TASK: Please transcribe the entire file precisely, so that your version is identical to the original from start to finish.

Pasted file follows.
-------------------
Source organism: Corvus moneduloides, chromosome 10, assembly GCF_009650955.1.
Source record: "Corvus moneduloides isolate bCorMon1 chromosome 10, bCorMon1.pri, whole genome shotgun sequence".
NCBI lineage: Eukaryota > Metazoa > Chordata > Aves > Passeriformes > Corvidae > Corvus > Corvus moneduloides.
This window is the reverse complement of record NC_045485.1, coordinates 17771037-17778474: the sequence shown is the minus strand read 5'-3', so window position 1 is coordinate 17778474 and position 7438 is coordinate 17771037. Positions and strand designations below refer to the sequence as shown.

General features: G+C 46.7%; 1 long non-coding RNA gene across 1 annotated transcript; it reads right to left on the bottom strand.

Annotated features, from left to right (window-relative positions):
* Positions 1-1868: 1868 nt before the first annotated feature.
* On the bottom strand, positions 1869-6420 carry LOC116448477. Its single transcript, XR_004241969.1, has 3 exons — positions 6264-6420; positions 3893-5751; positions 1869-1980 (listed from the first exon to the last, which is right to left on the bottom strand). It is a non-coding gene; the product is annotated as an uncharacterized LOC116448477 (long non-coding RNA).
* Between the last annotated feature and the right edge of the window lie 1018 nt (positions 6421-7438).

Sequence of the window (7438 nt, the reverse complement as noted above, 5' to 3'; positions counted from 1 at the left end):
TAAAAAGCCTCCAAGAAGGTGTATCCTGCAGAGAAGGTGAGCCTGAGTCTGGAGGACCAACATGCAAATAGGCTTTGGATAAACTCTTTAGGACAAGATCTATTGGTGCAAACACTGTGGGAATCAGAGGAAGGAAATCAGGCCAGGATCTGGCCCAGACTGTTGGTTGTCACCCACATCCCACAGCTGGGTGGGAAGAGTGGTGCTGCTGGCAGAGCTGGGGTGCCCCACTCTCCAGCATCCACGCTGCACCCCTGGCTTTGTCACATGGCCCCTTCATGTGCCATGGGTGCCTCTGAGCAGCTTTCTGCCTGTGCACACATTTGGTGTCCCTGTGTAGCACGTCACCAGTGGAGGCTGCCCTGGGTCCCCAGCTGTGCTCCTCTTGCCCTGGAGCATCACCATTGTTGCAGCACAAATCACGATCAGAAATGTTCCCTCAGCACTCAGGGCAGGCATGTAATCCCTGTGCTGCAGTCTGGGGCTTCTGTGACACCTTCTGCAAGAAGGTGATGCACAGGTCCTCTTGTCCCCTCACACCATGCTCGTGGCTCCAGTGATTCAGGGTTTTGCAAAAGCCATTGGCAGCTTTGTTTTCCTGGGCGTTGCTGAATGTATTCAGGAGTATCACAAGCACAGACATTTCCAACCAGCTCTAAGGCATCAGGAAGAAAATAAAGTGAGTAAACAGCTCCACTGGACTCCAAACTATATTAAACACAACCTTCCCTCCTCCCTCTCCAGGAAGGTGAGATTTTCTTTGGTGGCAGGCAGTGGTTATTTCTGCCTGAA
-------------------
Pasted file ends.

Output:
Source organism: Corvus moneduloides, chromosome 10, assembly GCF_009650955.1.
Source record: "Corvus moneduloides isolate bCorMon1 chromosome 10, bCorMon1.pri, whole genome shotgun sequence".
NCBI lineage: Eukaryota > Metazoa > Chordata > Aves > Passeriformes > Corvidae > Corvus > Corvus moneduloides.
This window is the reverse complement of record NC_045485.1, coordinates 17771037-17778474: the sequence shown is the minus strand read 5'-3', so window position 1 is coordinate 17778474 and position 7438 is coordinate 17771037. Positions and strand designations below refer to the sequence as shown.

General features: G+C 46.7%; 1 long non-coding RNA gene across 1 annotated transcript; it reads right to left on the bottom strand.

Annotated features, from left to right (window-relative positions):
* Positions 1-1868: 1868 nt before the first annotated feature.
* On the bottom strand, positions 1869-6420 carry LOC116448477. Its single transcript, XR_004241969.1, has 3 exons — positions 6264-6420; positions 3893-5751; positions 1869-1980 (listed from the first exon to the last, which is right to left on the bottom strand). It is a non-coding gene; the product is annotated as an uncharacterized LOC116448477 (long non-coding RNA).
* Between the last annotated feature and the right edge of the window lie 1018 nt (positions 6421-7438).

Sequence of the window (7438 nt, the reverse complement as noted above, 5' to 3'; positions counted from 1 at the left end):
TAAAAAGCCTCCAAGAAGGTGTATCCTGCAGAGAAGGTGAGCCTGAGTCTGGAGGACCAACATGCAAATAGGCTTTGGATAAACTCTTTAGGACAAGATCTATTGGTGCAAACACTGTGGGAATCAGAGGAAGGAAATCAGGCCAGGATCTGGCCCAGACTGTTGGTTGTCACCCACATCCCACAGCTGGGTGGGAAGAGTGGTGCTGCTGGCAGAGCTGGGGTGCCCCACTCTCCAGCATCCACGCTGCACCCCTGGCTTTGTCACATGGCCCCTTCATGTGCCATGGGTGCCTCTGAGCAGCTTTCTGCCTGTGCACACATTTGGTGTCCCTGTGTAGCACGTCACCAGTGGAGGCTGCCCTGGGTCCCCAGCTGTGCTCCTCTTGCCCTGGAGCATCACCATTGTTGCAGCACAAATCACGATCAGAAATGTTCCCTCAGCACTCAGGGCAGGCATGTAATCCCTGTGCTGCAGTCTGGGGCTTCTGTGACACCTTCTGCAAGAAGGTGATGCACAGGTCCTCTTGTCCCCTCACACCATGCTCGTGGCTCCAGTGATTCAGGGTTTTGCAAAAGCCATTGGCAGCTTTGTTTTCCTGGGCGTTGCTGAATGTATTCAGGAGTATCACAAGCACAGACATTTCCAACCAGCTCTAAGGCATCAGGAAGAAAATAAAGTGAGTAAACAGCTCCACTGGACTCCAAACTATATTAAACACAACCTTCCCTCCTCCCTCTCCAGGAAGGTGAGATTTTCTTTGGTGGCAGGCAGTGGTTATTTCTGCCTGAA